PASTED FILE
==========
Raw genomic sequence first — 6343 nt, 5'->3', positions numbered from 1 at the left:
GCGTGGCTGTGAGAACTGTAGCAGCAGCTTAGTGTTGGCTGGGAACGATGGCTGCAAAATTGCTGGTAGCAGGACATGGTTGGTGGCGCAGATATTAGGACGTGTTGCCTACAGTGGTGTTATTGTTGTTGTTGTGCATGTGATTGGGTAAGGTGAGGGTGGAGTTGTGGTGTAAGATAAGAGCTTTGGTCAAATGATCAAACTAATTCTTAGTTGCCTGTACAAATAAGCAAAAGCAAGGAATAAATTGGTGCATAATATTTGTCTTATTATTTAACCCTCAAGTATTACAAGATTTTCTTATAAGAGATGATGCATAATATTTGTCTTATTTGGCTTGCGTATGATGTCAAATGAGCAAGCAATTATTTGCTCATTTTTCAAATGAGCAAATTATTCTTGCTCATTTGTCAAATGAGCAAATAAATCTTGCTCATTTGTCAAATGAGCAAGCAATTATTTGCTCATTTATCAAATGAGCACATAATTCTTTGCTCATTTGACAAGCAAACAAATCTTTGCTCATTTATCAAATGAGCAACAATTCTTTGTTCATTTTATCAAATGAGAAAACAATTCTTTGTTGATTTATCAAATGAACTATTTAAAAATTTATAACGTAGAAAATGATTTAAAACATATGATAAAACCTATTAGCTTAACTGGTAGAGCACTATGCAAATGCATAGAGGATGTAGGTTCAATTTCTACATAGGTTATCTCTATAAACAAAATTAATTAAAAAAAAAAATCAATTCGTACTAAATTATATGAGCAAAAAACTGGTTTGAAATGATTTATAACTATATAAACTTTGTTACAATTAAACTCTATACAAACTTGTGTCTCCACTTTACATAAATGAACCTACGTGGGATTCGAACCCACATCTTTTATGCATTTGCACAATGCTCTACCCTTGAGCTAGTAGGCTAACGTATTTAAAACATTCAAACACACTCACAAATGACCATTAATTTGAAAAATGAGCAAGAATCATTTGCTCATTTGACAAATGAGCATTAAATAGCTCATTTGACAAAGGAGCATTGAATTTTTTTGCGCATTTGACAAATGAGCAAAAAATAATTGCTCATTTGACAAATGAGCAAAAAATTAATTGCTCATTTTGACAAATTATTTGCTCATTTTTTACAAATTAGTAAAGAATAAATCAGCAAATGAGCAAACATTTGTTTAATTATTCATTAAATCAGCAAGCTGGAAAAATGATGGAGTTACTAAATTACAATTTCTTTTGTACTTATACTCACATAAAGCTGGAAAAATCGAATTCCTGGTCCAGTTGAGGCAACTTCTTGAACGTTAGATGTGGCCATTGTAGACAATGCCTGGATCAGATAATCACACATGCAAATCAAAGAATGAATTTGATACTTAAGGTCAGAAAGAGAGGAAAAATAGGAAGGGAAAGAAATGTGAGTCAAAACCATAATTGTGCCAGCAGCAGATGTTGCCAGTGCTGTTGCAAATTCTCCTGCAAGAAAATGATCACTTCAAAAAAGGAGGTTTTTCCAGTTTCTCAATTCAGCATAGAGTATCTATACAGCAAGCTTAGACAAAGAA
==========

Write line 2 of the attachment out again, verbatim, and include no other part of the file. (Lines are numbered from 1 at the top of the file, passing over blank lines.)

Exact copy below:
GCGTGGCTGTGAGAACTGTAGCAGCAGCTTAGTGTTGGCTGGGAACGATGGCTGCAAAATTGCTGGTAGCAGGACATGGTTGGTGGCGCAGATATTAGGACGTGTTGCCTACAGTGGTGTTATTGTTGTTGTTGTGCATGTGATTGGGTAAGGTGAGGGTGGAGTTGTGGTGTAAGATAAGAGCTTTGGTCAAATGATCAAACTAATTCTTAGTTGCCTGTACAAATAAGCAAAAGCAAGGAATAAATTGGTGCATAATATTTGTCTTATTATTTAACCCTCAAGTATTACAAGATTTTCTTATAAGAGATGATGCATAATATTTGTCTTATTTGGCTTGCGTATGATGTCAAATGAGCAAGCAATTATTTGCTCATTTTTCAAATGAGCAAATTATTCTTGCTCATTTGTCAAATGAGCAAATAAATCTTGCTCATTTGTCAAATGAGCAAGCAATTATTTGCTCATTTATCAAATGAGCACATAATTCTTTGCTCATTTGACAAGCAAACAAATCTTTGCTCATTTATCAAATGAGCAACAATTCTTTGTTCATTTTATCAAATGAGAAAACAATTCTTTGTTGATTTATCAAATGAACTATTTAAAAATTTATAACGTAGAAAATGATTTAAAACATATGATAAAACCTATTAGCTTAACTGGTAGAGCACTATGCAAATGCATAGAGGATGTAGGTTCAATTTCTACATAGGTTATCTCTATAAACAAAATTAATTAAAAAAAAAAATCAATTCGTACTAAATTATATGAGCAAAAAACTGGTTTGAAATGATTTATAACTATATAAACTTTGTTACAATTAAACTCTATACAAACTTGTGTCTCCACTTTACATAAATGAACCTACGTGGGATTCGAACCCACATCTTTTATGCATTTGCACAATGCTCTACCCTTGAGCTAGTAGGCTAACGTATTTAAAACATTCAAACACACTCACAAATGACCATTAATTTGAAAAATGAGCAAGAATCATTTGCTCATTTGACAAATGAGCATTAAATAGCTCATTTGACAAAGGAGCATTGAATTTTTTTGCGCATTTGACAAATGAGCAAAAAATAATTGCTCATTTGACAAATGAGCAAAAAATTAATTGCTCATTTTGACAAATTATTTGCTCATTTTTTACAAATTAGTAAAGAATAAATCAGCAAATGAGCAAACATTTGTTTAATTATTCATTAAATCAGCAAGCTGGAAAAATGATGGAGTTACTAAATTACAATTTCTTTTGTACTTATACTCACATAAAGCTGGAAAAATCGAATTCCTGGTCCAGTTGAGGCAACTTCTTGAACGTTAGATGTGGCCATTGTAGACAATGCCTGGATCAGATAATCACACATGCAAATCAAAGAATGAATTTGATACTTAAGGTCAGAAAGAGAGGAAAAATAGGAAGGGAAAGAAATGTGAGTCAAAACCATAATTGTGCCAGCAGCAGATGTTGCCAGTGCTGTTGCAAATTCTCCTGCAAGAAAATGATCACTTCAAAAAAGGAGGTTTTTCCAGTTTCTCAATTCAGCATAGAGTATCTATACAGCAAGCTTAGACAAAGAA